lijianhui1
Contributor
Contributor

How much nodes of vsan will be the best?

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I know the maximum of vsan is 64 nodes.

But how much is the vsan recommended a cluster of nodes achieve the best performance and stability

If I set up a big cluster,such as 64 nodes,Should I divide many small area inside the big cluster?

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TheBobkin
VMware Employee
VMware Employee

Hello lijianhui1​,

64-node clusters can be unwieldy other than for heavily-automated, homogenous workloads (e.g. VDI) - I have seen a few of these in the wild and while they spit IOPS like fire they need to be immaculately well implemented and maintained (same goes for any 64-node non-vSAN cluster).

Putting all your eggs in one basket isn't necessarily a good idea either - this is a clustered solution and thus issues on one node can potentially affect other cluster members, the same goes for performance.

What would likely be a better solution is to spread these 64-nodes over appropriately-sized clusters for the workloads they are running, e.g. 4-node Management-cluster, 12-node Test/Dev, 24-node Desktops 12-node Prod, 12-node Prod-DR (or a 12+12+1 Stretched for Prod).

Doing it this way can help ensure workload isolation and would also allow for far better customisation to better suit the workloads e.g. All-Flash high-spec servers for Prod, lower-spec and size All-Flash for Desktop, Hybrid for Test/Dev etc.

Bob

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daphnissov
Immortal
Immortal

But how much is the vsan recommended a cluster of nodes achieve the best performance and stability

There is no such thing as "best" without knowing specifics including your goals. For some workloads (and the amount), 4 nodes are perfect. For others, more nodes are needed.

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MohamadAlhousse
Enthusiast
Enthusiast

Hi lijianhui1​,

This is according to your business needs in terms of capacity, availability, RAID level, and how much hosts you accept to tolerate (FTT).

Please see the below table when sizing your cluster:

pastedImage_1.png

To achieve the best performance you can consider the following:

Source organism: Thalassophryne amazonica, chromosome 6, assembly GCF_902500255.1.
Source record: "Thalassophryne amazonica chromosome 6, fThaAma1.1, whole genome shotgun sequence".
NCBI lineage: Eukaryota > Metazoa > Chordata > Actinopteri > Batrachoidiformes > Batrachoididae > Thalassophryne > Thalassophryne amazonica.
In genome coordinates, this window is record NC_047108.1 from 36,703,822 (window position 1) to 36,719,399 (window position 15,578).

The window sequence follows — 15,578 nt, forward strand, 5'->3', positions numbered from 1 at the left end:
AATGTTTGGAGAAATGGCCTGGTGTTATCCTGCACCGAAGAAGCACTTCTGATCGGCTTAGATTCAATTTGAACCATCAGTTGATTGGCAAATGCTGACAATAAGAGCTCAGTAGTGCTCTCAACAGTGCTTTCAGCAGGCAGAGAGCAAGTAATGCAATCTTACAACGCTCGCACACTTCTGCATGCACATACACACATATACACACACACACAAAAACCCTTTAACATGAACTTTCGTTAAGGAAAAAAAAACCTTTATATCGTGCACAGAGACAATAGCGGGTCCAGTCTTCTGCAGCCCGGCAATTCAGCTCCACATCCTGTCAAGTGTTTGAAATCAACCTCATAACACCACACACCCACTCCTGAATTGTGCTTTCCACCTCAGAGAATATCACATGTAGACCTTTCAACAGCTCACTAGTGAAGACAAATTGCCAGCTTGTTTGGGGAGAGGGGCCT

1. Choose All-flash VSAN rather than Hybrid-mode.

2. Although 3-nodes VSAN cluster is supported, the minimum recommended is to go with 4-nodes to be able to evict one node of the cluster with full data evacuation in case of a maintenance windows.

3. Consider using 10GB or 40GB uplinks to have a good throughput on the VSAN network.

4. Consider using multiple storage controllers and diskgroups per server to have redundancy in case one disk group goes down.

Again, all depends on your needs.

Hope I answered as much of your thoughts.

Regards,

Please consider marking this answer "correct" or "helpful" if you think your question have been answered correctly. Cheers, @vExpertConsult www.vexpertconsultancy.com VCIX-DCV 2018 | VCIX-NV 2019 | VCAP7-CMA Design | vSAN Specialist | vExpert ** | vExpert NSX | vExpert vSAN
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TheBobkin
VMware Employee
VMware Employee

Hello lijianhui1​,

64-node clusters can be unwieldy other than for heavily-automated, homogenous workloads (e.g. VDI) - I have seen a few of these in the wild and while they spit IOPS like fire they need to be immaculately well implemented and maintained (same goes for any 64-node non-vSAN cluster).

Putting all your eggs in one basket isn't necessarily a good idea either - this is a clustered solution and thus issues on one node can potentially affect other cluster members, the same goes for performance.

What would likely be a better solution is to spread these 64-nodes over appropriately-sized clusters for the workloads they are running, e.g. 4-node Management-cluster, 12-node Test/Dev, 24-node Desktops 12-node Prod, 12-node Prod-DR (or a 12+12+1 Stretched for Prod).

Doing it this way can help ensure workload isolation and would also allow for far better customisation to better suit the workloads e.g. All-Flash high-spec servers for Prod, lower-spec and size All-Flash for Desktop, Hybrid for Test/Dev etc.

Bob

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